The Supreme Court made two recent rulings that just might have a major impact on senior living’s future.
The first is a no-brainer: reversing Roe v. Wade. That decision overturned the constitutional right to an abortion. But the ruling has another fateful implication as well, one I’ll address shortly.
More recently, the court agreed that Colorado cannot enforce a state anti-discrimination law against a Christian website designer. This stems from her refusal to create wedding websites for same-sex couples. The court’s justification? Making her do so would violate her First Amendment freedom of expression guarantee.
I’m not going to get into which side is right or wrong in either case. The relative talking points are well-established. I would like to address some of the odd decision-making that colored both rulings, however, as each case could affect your ability to run a senior living community in the years ahead.
Regarding the reluctant web designer: The court’s assent that the right to free speech is being impinged here is an exceptionally generous interpretation of First Amendment protections. Taken to its logical conclusion, any person can say or do — or not say or not do — anything that he or she wants. After all, it’s protected speech, right? Which begs this question: what other views — no matter how extreme or whack-a-doodle — are not just protected, but take priority?
How about the opinion that serving residents of a different skin color violates strongly held convictions?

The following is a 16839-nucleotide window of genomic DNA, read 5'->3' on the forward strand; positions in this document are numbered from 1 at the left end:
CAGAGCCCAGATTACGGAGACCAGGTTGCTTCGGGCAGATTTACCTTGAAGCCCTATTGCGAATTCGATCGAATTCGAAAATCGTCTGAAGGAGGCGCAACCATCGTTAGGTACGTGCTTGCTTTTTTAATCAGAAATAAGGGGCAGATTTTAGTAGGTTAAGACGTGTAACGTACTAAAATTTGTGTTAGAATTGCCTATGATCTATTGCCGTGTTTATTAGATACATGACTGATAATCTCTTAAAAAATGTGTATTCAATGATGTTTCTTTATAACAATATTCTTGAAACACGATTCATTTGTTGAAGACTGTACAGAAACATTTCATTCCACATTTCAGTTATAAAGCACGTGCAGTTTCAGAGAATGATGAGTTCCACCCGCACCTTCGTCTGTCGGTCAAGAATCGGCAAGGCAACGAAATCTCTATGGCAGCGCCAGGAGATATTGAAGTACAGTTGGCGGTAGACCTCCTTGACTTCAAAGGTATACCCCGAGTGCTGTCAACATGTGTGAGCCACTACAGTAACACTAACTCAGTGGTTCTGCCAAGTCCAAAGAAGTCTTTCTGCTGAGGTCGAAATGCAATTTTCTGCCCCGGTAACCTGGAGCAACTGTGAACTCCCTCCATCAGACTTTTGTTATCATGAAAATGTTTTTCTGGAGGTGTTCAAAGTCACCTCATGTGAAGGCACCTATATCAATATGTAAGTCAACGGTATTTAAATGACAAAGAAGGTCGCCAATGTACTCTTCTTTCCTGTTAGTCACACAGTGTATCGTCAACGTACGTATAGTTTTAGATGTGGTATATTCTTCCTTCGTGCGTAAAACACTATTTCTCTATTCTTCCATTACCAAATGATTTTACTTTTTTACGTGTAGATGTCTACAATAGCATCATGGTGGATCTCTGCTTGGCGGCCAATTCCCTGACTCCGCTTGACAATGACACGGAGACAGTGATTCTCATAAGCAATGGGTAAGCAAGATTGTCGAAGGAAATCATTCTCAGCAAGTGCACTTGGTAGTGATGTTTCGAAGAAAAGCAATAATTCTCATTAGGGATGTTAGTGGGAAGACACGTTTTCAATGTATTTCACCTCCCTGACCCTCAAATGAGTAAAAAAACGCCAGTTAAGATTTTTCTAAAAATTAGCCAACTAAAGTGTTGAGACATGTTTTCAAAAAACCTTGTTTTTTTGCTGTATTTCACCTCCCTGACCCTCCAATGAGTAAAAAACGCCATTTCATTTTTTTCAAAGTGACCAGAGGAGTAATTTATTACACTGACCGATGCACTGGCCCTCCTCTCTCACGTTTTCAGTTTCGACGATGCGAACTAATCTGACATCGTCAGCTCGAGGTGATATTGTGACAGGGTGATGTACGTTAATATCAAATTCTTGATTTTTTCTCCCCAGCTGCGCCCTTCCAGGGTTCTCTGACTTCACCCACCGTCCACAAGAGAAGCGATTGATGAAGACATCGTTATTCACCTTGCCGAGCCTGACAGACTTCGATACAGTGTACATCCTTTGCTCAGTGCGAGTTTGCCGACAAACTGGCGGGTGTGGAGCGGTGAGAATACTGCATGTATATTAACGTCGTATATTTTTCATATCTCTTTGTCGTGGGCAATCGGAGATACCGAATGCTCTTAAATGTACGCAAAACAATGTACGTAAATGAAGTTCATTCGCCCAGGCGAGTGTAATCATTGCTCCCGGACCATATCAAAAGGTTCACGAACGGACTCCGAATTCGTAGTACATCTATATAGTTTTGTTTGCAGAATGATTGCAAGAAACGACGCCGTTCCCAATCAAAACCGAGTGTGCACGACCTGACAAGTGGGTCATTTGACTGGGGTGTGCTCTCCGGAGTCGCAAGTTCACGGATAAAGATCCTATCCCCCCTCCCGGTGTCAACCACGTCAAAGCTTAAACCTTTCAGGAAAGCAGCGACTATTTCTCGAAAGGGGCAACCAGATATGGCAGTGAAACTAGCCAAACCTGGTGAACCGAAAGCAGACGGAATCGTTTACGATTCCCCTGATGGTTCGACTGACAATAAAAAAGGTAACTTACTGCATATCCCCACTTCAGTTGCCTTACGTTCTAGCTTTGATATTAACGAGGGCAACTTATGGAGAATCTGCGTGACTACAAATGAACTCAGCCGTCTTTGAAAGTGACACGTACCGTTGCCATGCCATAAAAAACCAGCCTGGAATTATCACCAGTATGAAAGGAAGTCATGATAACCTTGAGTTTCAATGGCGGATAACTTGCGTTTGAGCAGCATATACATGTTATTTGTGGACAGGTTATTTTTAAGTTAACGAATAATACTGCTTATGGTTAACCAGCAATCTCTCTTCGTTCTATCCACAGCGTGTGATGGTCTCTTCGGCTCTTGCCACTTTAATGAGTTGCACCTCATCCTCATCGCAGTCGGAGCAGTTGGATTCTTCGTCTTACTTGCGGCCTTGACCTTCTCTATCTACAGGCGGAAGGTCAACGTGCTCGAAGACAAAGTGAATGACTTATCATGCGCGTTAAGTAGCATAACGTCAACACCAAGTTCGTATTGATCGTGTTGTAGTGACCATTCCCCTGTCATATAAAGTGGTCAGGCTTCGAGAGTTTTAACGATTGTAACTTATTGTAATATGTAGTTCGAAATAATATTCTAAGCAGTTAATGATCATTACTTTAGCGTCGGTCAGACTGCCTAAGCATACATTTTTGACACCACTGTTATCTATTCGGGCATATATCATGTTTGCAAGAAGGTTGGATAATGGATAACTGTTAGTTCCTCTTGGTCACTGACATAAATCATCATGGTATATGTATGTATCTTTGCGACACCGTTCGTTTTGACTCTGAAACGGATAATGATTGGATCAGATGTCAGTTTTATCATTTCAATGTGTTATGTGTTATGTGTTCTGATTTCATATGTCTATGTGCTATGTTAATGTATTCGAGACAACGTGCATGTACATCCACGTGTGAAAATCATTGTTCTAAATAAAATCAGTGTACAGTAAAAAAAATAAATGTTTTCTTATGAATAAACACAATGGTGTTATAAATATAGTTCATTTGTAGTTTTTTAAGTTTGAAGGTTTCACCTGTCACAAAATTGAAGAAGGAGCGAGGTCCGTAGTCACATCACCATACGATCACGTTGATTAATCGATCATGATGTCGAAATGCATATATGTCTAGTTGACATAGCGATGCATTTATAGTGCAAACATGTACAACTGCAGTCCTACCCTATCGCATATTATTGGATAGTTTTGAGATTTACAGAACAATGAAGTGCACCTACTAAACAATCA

Or referring to those of other races or ethnicities with the most degrading terms imaginable? By essentially saying any kind of expression — no matter how harmful or rights violating — is protected speech, the court has given racists and others with bad intent not just a shield, but a weapon.
Now consider some of the most disparaging things an employee or resident might say or have published about your organization. Is that protected speech as well? Under the logic applied in the web designer case, it sure seems to be.
Which brings us to the court’s Dobbs v. Jackson decision, which upends Roe v. Wade. Here, the court did something that is extremely rare: It ignored its own tradition of respecting the doctrine of stare decisis. In layman’s terms, that means honoring precedent.
As for why established precedent was expendable this time, Justice Samuel Alito served up a peculiar rationale: the “we know what’s best” justification.
“When it comes to the interpretation of the Constitution,” Alito wrote, “we place a high value on having the matter ‘settled right.'”
As it turns out, one person’s view of what’s right is often contradicted by an equally convinced opponent. But that minor technicality apparently doesn’t apply if all that matters is whether your side has the votes. Which in this case, conservatives (who oppose abortion) do, by a 6-3 majority.
But a might-makes-right attitude can have a major flaw. One is that, over time, the other side might gain the majority. What then, especially if established precedent is off the table? I think we know.
Whether by design or convenience, the nation’s highest court just gave additional protections to those who might have racism or rebellion in their hearts.
What could possibly go wrong?
John O’Connor is editorial director for McKnight’s Senior Living and its sister media brands, McKnight’s Long-Term Care News, which focuses on skilled nursing, and McKnight’s Home Care. Read more of his columns here.